Using your gifts
Culture extends to how Potomac treats its patients. Before any cleanings, X-rays or examinations are done, the staff – as well as Dr. Eklund – sit down with each patient. “We just try to connect with them like a human being,” he said. “We’ll find out things in their life. Not everyone’s open enough to share those things, but a lot of people are, and we’ll see what areas of their life that they have deficiencies in regarding their ability to eat or their smile.”
For instance, a grandmother told Potomac team members about the time one of her grandkids asked why her teeth looked “that way,” while another patient recounted how he feels too embarrassed to eat in a social setting. Dr. Eklund said he and his team might spend a combined hour with the patient in the chair before they get to the examination. “Once we find the holes in their life, we can fix the holes in their smile.”
Patients come to Potomac because they feel like there’s something “different about us,” Dr. Eklund said. He and his team aren’t driven by revenue. They want to make an impact in their community. The Potomac team wants to win and it shows with the increased revenue, and how many more lives have been changed.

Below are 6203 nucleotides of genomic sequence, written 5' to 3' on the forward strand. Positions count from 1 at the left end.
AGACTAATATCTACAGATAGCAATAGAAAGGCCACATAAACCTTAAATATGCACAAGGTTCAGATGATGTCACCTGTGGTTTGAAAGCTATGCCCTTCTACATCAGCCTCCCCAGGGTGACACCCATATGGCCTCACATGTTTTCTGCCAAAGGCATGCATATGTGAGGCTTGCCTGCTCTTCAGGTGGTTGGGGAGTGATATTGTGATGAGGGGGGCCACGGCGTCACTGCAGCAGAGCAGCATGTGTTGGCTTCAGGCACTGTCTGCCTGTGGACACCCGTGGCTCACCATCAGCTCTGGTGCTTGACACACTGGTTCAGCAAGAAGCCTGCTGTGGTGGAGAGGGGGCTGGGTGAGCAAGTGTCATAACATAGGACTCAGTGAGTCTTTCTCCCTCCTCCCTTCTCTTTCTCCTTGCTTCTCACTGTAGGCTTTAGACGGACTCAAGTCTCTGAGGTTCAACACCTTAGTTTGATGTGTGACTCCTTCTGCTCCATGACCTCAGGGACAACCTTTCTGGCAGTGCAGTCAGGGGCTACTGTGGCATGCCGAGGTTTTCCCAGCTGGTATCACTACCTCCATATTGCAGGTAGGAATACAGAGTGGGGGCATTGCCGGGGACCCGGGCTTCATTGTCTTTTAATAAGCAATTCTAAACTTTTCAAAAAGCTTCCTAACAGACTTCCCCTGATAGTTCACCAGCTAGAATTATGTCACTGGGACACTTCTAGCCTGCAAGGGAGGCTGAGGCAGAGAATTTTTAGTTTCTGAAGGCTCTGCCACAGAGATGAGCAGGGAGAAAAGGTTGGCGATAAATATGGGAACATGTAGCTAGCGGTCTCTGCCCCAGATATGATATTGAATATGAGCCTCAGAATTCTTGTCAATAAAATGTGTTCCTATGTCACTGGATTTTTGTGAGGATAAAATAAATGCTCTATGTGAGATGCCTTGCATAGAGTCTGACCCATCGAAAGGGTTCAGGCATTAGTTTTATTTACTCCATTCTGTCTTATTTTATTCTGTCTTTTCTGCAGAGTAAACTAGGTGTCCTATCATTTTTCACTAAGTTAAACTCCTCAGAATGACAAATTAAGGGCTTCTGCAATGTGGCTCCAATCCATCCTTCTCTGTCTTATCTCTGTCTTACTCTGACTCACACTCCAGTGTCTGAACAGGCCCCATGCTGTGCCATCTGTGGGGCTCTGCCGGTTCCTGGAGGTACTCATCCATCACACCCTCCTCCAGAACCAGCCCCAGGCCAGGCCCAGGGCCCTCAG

Dr. Eklund said he wants to give even more opportunities for those stories to grow, as well as his team members to grow, in 2022, but having one office has limited that. So, he is looking to branch out into another location.
“I have a deal with my staff,” he said. “I told them I want to develop them professionally. They’re too good for me. There’s no reason why they should be working at my office because they’re too skilled. So the other side of the coin is it’s up to me to find opportunities to use and fulfill their gifts. That’s driving me to prepare to open another practice, and hopefully this will lead to a string of practices – not so that I can work harder, but so I can give opportunities to my team members to express those gifts that are growing in them.”